The fact that bacteria are becoming increasingly resistant to antibiotics and antiseptics has shifted the interest of medicine to alternative treatment methods against which bacterial resistance cannot be developed. This approach includes using honey, which is increasingly used in medicine. Since the 1990s, when the first studies appeared on the therapeutic effects of honey, particular interest has been focused on its antibacterial properties against infections and antibiotic-resistant bacteria. This effect is consequential mainly of the high sugar concentration of honey, its low pH value, and the formation of hydrogen peroxide that occurs in the enzymatic breakdown of glucose by the glucose oxidase enzyme. Contemporary research on the effects of honey focuses predominantly on one specific honey type, leading to the medicinal use of Manuka honey due to its antibacterial properties. This is an endemic type of honey produced by bees in Australia and New Zealand from the flowers of the plant Leptospermum scoparium.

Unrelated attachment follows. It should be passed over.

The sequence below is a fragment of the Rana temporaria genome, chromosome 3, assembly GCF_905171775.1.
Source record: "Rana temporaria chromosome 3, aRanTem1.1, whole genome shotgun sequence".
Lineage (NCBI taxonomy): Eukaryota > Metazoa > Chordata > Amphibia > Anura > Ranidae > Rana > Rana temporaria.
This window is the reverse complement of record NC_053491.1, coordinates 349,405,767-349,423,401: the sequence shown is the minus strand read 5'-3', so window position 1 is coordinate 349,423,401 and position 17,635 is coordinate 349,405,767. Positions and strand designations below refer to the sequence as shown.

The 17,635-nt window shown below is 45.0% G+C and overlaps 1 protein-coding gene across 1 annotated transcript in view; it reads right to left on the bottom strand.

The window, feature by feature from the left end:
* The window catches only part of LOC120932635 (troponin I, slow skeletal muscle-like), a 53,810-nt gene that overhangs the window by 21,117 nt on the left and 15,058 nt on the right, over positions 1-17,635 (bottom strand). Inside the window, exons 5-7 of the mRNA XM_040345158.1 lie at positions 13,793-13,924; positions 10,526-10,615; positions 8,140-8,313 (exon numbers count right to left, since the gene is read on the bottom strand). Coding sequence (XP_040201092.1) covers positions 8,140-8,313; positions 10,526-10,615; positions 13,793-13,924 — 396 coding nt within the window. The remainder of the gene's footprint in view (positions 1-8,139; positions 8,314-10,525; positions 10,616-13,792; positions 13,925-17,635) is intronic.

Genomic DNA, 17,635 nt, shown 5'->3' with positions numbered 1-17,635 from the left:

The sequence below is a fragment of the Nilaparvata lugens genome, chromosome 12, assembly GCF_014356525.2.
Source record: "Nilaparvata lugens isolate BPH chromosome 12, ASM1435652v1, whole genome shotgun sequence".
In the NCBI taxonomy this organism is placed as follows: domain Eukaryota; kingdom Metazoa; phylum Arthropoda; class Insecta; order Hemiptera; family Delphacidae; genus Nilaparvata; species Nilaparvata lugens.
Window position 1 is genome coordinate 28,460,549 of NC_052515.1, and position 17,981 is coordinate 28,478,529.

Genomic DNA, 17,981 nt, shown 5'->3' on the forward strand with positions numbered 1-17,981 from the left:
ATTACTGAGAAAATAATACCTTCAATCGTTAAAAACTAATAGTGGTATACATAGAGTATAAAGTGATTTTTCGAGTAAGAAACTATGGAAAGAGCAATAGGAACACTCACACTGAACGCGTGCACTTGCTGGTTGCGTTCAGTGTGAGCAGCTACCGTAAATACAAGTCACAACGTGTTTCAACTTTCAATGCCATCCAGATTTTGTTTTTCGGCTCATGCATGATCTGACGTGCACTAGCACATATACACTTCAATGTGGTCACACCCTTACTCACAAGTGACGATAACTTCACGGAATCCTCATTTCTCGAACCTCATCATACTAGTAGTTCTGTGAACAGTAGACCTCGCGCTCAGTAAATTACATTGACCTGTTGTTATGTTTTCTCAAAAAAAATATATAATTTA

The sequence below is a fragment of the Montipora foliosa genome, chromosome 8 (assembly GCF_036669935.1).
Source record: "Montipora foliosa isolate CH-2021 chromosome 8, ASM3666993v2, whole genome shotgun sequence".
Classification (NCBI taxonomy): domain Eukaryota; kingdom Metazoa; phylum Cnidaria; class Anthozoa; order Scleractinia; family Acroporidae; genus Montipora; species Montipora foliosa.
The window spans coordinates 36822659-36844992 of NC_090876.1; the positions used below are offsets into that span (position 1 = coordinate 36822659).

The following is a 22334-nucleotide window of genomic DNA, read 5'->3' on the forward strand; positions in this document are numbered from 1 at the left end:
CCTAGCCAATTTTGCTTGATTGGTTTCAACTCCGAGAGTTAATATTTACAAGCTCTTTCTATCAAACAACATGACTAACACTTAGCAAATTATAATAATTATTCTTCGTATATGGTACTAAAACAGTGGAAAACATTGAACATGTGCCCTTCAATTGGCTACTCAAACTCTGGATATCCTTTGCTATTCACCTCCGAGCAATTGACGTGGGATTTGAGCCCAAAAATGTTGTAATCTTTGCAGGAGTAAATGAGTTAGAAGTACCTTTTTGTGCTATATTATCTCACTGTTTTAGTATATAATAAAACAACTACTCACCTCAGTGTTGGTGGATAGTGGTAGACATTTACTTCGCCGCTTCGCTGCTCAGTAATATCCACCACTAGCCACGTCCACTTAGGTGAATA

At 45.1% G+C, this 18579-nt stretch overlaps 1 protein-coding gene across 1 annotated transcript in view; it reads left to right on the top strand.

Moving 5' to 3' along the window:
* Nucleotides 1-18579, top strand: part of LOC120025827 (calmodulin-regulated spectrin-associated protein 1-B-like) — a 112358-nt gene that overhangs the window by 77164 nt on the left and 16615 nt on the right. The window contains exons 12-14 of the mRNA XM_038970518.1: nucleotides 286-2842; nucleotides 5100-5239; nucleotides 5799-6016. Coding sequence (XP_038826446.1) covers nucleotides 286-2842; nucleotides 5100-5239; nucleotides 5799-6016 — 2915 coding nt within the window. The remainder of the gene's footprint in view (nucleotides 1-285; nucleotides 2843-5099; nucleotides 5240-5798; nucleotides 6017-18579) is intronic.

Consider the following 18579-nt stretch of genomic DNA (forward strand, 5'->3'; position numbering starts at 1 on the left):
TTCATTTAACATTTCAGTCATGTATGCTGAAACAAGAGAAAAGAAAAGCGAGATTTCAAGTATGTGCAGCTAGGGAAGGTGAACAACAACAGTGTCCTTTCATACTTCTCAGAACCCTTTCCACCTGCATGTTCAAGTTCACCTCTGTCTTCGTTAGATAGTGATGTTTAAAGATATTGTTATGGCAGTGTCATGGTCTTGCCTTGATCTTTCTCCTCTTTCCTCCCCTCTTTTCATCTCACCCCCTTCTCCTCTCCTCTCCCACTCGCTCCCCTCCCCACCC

Current Treatment Methods for Periodontitis
Various systemically administered and locally delivered adjuncts to NSPT have been suggested, including systemic and local antibiotics, antiseptics, probiotics, lasers, and photodynamic treatment. However, the latest guidelines on the treatment of periodontitis stage I–III do not support the use of adjuncts. The exception in terms of open recommendations is given for locally administered sustained-release chlorhexidine and antibiotics and the use of systemic antibiotics in specific patient groups.
The main goal of periodontal treatment is to reduce the number of periodontal pathogens and arrest the inflammatory process. The contemporary gold treatment standard is non-surgical periodontal therapy (NSPT), which involves scaling and root planning using manual and machine-driven (sonic or ultrasonic) instruments. The literature suggests that this therapy is highly effective in eliminating the infection. The latest systematic review article by Suvan et al. on subgingival instrumentation for periodontitis treatment estimates a weighted range of pocket depth reduction of 1.0–1.7 mm and a ratio of pocket closure of 57–74% after 3/4 and 6/8 months, respectively, that was achieved through non-surgical periodontal treatment only. Although NSPT can effectively reduce the number of periodontal pathogens, microbial recolonization commonly occurs, and residual pockets are expected to remain after NSPT.
The Study on Manuka Honey as an Adjunctive Treatment